It’s this that produces the Big Leg Break. The ball lands and has diagonal backspin towards the off-side. The forward motion is suddenly interrupted by the contact with the surface in the same way that the Flipper is but the diagonal nature of the seam angle means that the forward energy is combined with the diagonal backward forces and the result is the big turning Leg Break.

I think I’ve said before that lots of people do have the ability to pick up a cricket ball and simply using common sense and agility can bowl leg break balls using all sorts of variations of the 2 up 2 down grip and sometimes other more unorthodox grips. When I first discussed this technique (Big Legbreak) on website forums it was met with derision by some people and I personally couldn’t do it across 22 yards always instead producing a Googly/Wrong Un ( Googly syndrome ). But I did have an hour once practicing with a mate throwing the ball back and forth and I got it and was able just for that hour to produce massive turning Leg Breaks. Other people on the forum that tried it have developed it and now report that their little leg Break is now a big Leg Break simply by using Philpotts back-spinning into the body technique.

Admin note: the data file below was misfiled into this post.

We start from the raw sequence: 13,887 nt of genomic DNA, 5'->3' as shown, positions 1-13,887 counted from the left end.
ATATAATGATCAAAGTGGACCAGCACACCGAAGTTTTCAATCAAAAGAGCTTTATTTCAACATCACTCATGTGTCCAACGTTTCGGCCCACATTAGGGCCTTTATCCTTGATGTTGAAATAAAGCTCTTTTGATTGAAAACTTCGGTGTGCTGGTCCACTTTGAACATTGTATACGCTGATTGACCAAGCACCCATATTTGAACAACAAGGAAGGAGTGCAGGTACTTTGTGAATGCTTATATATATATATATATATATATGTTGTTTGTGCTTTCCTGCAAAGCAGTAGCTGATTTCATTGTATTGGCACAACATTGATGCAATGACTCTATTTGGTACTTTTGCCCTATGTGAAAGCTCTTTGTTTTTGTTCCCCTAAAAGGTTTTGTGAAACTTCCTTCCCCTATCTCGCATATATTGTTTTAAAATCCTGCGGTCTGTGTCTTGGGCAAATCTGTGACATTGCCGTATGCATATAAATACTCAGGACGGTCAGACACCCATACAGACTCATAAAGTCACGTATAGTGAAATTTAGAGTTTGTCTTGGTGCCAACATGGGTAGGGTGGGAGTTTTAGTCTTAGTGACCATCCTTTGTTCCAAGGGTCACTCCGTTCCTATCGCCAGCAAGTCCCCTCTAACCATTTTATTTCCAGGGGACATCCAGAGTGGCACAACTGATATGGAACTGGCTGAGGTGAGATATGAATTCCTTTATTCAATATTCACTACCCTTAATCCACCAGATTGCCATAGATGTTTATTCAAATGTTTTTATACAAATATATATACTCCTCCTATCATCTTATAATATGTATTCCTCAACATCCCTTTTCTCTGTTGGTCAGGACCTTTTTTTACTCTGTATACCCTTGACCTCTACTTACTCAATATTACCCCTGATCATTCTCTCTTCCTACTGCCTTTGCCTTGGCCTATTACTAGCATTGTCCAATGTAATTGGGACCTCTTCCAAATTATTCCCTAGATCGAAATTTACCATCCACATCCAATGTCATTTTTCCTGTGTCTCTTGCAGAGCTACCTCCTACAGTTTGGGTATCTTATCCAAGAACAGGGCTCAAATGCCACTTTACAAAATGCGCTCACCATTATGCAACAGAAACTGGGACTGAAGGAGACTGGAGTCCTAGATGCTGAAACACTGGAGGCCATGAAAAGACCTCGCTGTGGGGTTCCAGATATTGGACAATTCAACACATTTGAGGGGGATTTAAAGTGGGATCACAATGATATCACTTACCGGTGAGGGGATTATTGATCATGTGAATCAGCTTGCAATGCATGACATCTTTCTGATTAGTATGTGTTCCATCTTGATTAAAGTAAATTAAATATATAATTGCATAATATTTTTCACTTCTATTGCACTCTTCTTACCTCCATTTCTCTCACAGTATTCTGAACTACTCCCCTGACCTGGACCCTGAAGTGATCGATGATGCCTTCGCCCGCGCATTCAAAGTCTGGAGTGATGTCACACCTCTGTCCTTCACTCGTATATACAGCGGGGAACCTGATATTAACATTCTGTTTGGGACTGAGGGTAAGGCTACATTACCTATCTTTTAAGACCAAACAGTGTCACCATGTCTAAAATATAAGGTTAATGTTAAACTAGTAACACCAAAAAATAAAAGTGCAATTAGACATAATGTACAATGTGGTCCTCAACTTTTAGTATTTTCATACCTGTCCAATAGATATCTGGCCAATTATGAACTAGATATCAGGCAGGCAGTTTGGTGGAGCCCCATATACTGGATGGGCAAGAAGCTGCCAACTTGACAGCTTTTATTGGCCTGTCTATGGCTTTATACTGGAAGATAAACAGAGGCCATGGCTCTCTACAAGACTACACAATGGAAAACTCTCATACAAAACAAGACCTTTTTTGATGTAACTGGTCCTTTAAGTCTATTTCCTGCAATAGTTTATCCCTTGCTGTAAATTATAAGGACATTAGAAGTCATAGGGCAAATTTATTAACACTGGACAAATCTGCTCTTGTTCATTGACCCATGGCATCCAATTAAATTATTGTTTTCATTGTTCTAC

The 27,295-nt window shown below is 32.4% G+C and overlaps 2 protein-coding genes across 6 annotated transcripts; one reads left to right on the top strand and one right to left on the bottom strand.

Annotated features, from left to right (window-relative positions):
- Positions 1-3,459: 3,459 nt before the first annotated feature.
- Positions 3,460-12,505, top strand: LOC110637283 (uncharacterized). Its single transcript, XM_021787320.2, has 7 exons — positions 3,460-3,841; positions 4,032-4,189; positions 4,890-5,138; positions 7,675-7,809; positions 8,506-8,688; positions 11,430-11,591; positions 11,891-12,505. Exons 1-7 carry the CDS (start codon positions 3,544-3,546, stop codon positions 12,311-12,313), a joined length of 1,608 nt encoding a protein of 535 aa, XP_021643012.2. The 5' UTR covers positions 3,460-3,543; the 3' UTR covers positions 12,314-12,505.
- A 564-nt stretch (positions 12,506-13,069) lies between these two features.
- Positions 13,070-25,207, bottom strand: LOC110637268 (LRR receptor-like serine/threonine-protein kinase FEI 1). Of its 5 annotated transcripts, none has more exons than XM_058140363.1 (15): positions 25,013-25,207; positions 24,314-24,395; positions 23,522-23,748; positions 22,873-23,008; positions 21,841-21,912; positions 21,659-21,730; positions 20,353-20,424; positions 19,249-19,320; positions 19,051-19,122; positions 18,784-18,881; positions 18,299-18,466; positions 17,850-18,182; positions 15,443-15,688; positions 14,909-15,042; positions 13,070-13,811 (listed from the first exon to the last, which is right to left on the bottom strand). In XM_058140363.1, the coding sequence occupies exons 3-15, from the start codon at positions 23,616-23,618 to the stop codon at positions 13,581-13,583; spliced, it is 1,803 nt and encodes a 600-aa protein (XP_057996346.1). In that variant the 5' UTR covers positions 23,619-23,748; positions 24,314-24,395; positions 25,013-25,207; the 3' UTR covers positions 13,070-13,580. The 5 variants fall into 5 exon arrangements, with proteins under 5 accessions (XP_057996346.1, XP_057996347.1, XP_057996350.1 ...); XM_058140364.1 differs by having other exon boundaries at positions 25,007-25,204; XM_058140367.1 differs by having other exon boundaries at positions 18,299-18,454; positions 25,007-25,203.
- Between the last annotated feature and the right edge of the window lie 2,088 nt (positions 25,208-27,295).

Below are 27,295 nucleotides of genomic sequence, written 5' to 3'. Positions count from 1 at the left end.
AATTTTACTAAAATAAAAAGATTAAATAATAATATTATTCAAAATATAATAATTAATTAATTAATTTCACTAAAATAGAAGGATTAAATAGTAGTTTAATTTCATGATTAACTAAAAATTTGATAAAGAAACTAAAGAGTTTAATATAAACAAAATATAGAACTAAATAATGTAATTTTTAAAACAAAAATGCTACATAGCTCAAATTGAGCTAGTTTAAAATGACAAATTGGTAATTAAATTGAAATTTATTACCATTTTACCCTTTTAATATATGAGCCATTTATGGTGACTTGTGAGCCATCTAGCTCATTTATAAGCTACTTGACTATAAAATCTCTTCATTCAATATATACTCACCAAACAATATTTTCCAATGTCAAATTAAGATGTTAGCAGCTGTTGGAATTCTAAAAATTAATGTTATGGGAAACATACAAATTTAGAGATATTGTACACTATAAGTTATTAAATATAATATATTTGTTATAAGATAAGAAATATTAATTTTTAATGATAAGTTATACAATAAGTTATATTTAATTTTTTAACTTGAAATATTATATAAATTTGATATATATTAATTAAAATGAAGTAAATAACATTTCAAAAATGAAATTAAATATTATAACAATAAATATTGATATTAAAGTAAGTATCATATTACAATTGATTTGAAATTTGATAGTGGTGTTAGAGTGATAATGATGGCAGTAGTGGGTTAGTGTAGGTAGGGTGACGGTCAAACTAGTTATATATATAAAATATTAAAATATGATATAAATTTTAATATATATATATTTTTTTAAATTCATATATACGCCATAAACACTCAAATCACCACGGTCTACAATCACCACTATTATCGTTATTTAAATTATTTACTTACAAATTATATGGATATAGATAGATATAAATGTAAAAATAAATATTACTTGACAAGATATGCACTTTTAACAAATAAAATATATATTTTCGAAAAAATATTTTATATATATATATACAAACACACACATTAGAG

If you try this standing up at arms length and bowl it over short distances it’s relatively easy to replicate with the big flick and back-spin and you’ll see how the forward motion is interrupted on impact and the ball spins away to the left (Off-side) massively as a result of the seams position and the back-spin. If you have any doubts with regards the validity of this as a technique I can only point you in the direction of Peter Philpotts book The Art of Wrist Spin Bowling.

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  1. Please would you shown the action involved